Fettleber, 1-A Düsseldorf's second album appeared. Named in tribute to a district of Düsseldorf, Konigreich Bilk saw Thomas Dinger and Nils Kristiansen expand to a trio, with Steffen Domnisch now credited for synth & vocals. As noted before, 1-A Düsseldorf had been on the go for over a decade before these CDs started to emerge from Captain Trip, and it's not clear when the material was actually recorded. The presence here of a soundscape piece titled Bagdad 91 might suggest tracks being recorded over a longer period before release - or they could've just been commemorating the Gulf War a few years after the fact. Who knows. Anyway, to the music on Konigreich Bilk.
As with Fettleber, the overriding focus is very much 'unfocused', and this album starts on an even weirder note than anything on the debut, with an old-timey (and uncredited) record of Home On The Range being paired with some metallic clanging. After that, the more typical sounds of heavily flanged guitar and an odd rhythm track make up Unschlitt, with more melodic keyboards being introduced in Im Märzen Der Bauer.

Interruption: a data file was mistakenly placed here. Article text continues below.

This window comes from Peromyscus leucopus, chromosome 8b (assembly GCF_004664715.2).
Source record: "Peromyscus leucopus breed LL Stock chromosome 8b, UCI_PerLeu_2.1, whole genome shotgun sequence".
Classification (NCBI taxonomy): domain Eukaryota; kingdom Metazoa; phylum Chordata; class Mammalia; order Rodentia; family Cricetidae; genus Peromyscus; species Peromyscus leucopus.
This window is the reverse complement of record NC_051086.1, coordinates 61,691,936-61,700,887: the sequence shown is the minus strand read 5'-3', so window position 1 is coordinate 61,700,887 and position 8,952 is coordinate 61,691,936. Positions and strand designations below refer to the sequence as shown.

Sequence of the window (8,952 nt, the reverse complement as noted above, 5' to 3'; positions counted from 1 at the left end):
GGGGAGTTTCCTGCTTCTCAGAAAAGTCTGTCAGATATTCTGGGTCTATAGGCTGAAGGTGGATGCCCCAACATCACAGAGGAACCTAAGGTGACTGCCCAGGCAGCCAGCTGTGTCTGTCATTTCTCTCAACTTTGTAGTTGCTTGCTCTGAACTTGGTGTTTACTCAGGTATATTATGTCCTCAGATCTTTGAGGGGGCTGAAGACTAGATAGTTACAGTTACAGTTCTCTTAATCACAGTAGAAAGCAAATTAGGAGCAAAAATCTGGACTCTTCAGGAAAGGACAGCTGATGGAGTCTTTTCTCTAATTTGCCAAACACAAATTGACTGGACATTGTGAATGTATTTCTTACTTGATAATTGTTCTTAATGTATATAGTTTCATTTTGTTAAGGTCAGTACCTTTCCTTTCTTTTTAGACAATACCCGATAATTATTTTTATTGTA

There's a bit more variety in the sound here compared to Fettleber: The title track sounds like an attempt at mid-tempo heavy rock with vocal samples, and Music Is Love Is Music with its more eerie vocal sound brought to mind Jaki Liebezeit/Phantom Band's Nowhere for me. The almost Indian-sounding influence of Schlaf Mein Engel is another cleaner, more accessible track, and the album ends with a fifteen-minute slow, dreamlike crawl through wandering guitars and slurred vocals. There would be another two 1-A Düsseldorf releases in Thomas Dinger's lifetime, that I'll definitely get hold of at some point - especially the Live album, as it features la! NEU?'s Viktoria Wehrmeister on vocals.